Phoebe Bridgers’s Haunted House With a Picket Fence
With several musical endeavors and Grammy nominations now under her belt, indie rock artist Phoebe Bridgers (and her beautifully tragic music) is finally getting the recognition she deserves.
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The world has slept on Phoebe Bridgers, but not anymore.
Not to be confused with Phoebe Waller-Bridge, who has been active in the film industry for some time, Bridgers is a recent musical sensation and icon in her own right. While 2020 was a letdown in many ways, this year was a renaissance in terms of musical releases, from singles to EPs to LPs. If you’re Bridgers, you’ve released all three.
Her sophomore album “Punisher” (2020) was preceded by singles “Garden Song,” “Kyoto,” and “I See You,” all of which are indicators of the album’s complex, otherworldly sound. Meticulously fingerpicked guitar riffs supplement Bridger’s delicate, wistful voice. The confessional lyrics pour out in slow rivulets, with certain syllables dragged on in the midst of the background harmonizing before trickling into the next verse. A steady pulse made by the unassuming drums always cements itself in the songs before rising, becoming dramatically loud in certain ones such as “I Know The End,” the final track on “Punisher.” Apparently, she’s a sucker for a good outro.
The light, graceful tone of the 25-year-old California native belies the album’s darker sentiments. On “Chinese Satellite,” she laments her inability to find her place on Earth. “Savior Complex” embodies the stony tone her dark songwriting can take on: “I’m a bad liar / With a savior complex / All the skeletons you hide / Show me yours, and I’ll show you mine.” The topics are wide-ranging but threaded by Bridgers’s ability to juxtapose the beautiful, the sad, and the deadpan. The product is a mesmerizing balance of candid emotions.
Bridgers’s has honed this ability since the very beginning of her career. In an effort to investigate what makes a “sad song,” she began building her name through the production of her 2017 album, “Stranger in the Alps.” Through songs like “Motion Sickness” and “Funeral,” she experiments with how melody engages with lyrics and how the two communicate to create spaces for introspection and maintain the sharpness of her unique perspective.
Bridgers was inspired by some of her favorite artists to pose such a pointed question. In her interview with BandCamp, she cites Mark Kozelek and Elliott Smith as inspirations. The effects of these artists—known for their poignant and desperate lyrics, songs that spotlight the mundane, and emotionally resonant moments—are clearly seen in the delicate tempo and somber lyrics of songs like “Smoke Signals” or “Georgia” that showcase her strengths as an artist.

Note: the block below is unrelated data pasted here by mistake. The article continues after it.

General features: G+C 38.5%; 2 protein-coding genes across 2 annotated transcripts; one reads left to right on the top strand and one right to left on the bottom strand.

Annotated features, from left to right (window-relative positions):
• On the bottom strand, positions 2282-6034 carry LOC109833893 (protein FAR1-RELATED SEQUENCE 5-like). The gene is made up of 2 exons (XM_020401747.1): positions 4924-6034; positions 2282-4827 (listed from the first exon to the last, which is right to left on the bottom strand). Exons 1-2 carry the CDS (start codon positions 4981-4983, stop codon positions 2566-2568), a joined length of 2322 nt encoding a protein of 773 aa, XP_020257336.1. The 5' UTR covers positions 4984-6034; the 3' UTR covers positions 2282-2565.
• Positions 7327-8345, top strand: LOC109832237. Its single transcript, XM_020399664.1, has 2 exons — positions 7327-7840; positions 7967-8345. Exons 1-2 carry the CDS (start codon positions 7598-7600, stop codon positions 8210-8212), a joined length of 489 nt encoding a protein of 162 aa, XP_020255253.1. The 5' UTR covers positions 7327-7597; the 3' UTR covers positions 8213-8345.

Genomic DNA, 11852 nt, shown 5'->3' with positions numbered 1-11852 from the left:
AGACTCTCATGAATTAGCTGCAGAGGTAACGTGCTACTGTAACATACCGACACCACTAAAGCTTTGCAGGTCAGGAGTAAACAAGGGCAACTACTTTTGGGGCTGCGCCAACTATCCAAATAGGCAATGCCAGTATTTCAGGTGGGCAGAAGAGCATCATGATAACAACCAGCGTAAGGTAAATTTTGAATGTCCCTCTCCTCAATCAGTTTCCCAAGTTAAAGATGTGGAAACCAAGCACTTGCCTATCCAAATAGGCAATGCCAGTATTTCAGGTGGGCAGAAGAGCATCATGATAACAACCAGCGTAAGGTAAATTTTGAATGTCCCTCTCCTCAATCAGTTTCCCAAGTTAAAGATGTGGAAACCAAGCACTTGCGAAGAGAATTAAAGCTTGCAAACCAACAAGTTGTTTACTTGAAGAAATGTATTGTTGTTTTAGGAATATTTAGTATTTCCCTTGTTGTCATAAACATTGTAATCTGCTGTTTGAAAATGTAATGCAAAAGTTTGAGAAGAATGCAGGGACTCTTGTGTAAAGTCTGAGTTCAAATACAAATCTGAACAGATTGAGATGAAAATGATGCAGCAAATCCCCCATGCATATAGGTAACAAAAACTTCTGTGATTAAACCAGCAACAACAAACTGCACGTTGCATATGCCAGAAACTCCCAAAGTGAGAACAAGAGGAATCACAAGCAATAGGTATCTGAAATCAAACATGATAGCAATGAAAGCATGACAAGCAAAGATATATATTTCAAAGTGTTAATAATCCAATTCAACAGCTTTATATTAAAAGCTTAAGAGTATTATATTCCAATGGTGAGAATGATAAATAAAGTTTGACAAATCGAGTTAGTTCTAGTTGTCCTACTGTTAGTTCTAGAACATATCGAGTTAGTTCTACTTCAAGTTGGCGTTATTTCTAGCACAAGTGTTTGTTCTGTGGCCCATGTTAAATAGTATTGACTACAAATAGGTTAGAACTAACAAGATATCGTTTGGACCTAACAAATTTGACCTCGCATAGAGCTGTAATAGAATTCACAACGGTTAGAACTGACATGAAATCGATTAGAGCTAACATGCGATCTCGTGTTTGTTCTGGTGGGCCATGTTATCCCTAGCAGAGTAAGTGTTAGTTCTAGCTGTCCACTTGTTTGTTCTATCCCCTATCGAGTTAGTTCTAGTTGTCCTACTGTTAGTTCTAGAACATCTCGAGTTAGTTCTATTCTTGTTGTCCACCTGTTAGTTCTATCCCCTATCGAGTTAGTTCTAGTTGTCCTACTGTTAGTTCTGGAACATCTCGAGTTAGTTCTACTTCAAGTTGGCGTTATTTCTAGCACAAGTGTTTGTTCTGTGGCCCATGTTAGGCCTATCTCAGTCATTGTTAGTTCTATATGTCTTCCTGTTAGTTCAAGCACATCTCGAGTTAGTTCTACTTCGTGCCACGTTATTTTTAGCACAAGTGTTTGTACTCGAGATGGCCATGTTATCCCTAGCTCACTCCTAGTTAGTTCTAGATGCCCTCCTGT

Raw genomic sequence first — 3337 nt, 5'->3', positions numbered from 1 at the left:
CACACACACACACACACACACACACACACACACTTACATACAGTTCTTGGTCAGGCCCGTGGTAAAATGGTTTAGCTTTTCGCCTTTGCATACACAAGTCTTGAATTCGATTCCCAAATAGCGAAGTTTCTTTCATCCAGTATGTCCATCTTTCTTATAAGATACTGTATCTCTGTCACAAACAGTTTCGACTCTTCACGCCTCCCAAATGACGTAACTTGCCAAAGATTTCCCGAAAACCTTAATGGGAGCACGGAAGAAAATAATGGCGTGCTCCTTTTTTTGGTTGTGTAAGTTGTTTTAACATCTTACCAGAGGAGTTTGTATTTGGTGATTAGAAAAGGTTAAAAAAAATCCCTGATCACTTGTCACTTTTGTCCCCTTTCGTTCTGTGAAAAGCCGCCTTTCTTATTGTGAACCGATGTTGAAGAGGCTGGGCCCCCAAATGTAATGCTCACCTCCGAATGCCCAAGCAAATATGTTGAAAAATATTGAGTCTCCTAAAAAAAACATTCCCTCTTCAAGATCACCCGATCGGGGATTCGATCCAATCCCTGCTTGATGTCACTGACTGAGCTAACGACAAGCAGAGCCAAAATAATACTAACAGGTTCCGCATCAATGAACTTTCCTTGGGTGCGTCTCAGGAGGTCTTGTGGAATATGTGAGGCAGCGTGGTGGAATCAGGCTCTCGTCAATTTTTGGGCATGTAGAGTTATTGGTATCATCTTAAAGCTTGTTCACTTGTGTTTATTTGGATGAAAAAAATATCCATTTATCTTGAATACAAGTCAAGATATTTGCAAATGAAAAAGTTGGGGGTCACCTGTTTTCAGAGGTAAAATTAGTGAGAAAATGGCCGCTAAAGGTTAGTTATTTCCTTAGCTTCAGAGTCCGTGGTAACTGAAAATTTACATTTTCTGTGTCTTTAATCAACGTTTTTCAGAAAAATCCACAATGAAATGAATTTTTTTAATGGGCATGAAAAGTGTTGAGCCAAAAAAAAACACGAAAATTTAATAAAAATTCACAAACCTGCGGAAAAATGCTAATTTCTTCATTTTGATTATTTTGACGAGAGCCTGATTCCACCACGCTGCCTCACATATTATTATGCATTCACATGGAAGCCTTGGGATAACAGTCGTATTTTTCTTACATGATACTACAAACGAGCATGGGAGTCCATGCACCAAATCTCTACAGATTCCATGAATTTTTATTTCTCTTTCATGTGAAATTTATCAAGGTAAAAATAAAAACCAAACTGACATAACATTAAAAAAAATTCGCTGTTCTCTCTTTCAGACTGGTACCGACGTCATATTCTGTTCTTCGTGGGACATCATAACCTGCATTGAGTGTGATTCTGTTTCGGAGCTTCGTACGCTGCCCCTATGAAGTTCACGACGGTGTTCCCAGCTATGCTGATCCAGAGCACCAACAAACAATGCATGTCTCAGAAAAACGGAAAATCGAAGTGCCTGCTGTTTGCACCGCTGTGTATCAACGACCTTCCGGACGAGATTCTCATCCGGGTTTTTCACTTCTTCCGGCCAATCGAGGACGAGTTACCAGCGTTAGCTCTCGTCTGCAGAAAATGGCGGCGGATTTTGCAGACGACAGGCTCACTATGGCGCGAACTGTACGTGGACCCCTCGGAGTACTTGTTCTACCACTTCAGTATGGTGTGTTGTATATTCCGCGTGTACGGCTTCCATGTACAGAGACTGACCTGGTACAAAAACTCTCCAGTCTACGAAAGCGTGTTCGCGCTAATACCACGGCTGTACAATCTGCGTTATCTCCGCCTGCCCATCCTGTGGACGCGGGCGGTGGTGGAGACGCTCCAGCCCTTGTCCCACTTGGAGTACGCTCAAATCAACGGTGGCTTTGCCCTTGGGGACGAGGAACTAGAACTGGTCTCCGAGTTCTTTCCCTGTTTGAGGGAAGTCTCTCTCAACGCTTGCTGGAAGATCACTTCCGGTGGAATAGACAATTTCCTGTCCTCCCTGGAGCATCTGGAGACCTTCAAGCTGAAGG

Her abilities have certainly grown since she first started playing music in her hometown of Pasadena and deepened her love for music through the sounds of bluegrass and folk. She began as a busker at the Pasadena Farmers Market but quickly worked to legitimize her craft, attending the Los Angeles County High School for the Arts. It was no surprise when she started playing guitar and singing lead vocals in Einstein’s Dirty Secret and went on to play bass in Sloppy Jane soon after, though neither band reached dramatic success.
At least not to the degree that Bridgers would, especially in 2020; she has picked up four Grammy nominations this year: Best New Artist, Best Alternative Album, Best Rock Song, and Best Rock Performance for “Kyoto.” While her previous bands were not fruitful, she found success in current groups such as Better Oblivion Community Center and Boygenius. Most recently, she collaborated with Kid Cudi on his album “Man on the Moon III: The Chosen” and was featured on the track “Lovin’ Me.”
But that’s not to understate her success as a solo artist, which is undeniably warranted. She’s had a profound impact on the rock genre, introducing a haunted gentleness that’s been sorely lacking for the past two decades. Bridgers refuses to rely on crashing snares or heavy beats: she whispers her melodies and gently strums her guitar, forcing the listener to lean in and pay more attention to what is being said.
It’s difficult to characterize Bridgers with just one sound. Though she holds contempt for the phrase “experimental,” there’s no doubt that her departure from whatever her perceived sound may be is quite characteristic. You never know what you’re going to get, and that resonates as one of her main appeals—her willingness to try out different sounds.
In an interview with Guitar.com, she affirms, “I think of myself more as a producer than a musician.” She admits to writing “15 versions of the same song,” messing them up over and over again. Courage is one of her many defining characteristics and one of the aspects that makes Bridgers stand out as an artist. But, while the sounds may oscillate—from the deeply colorful and synthy sounds of “Kyoto” to the timid minimalism of “Smoke Signals (Reprise)”—her poignancy remains.
“And when I grow up / I’m gonna look up from my phone and see my life,” she reflects in her most recent hit, “Garden Song.” The quivering of her voice, the muffled sound of the electric guitar, and the modest beat of the drums leave us hanging on every word, every breath, every note. And we’re thankful, though it may take her a while to make sense of her life, that we’re able to so vividly remember and witness it with her.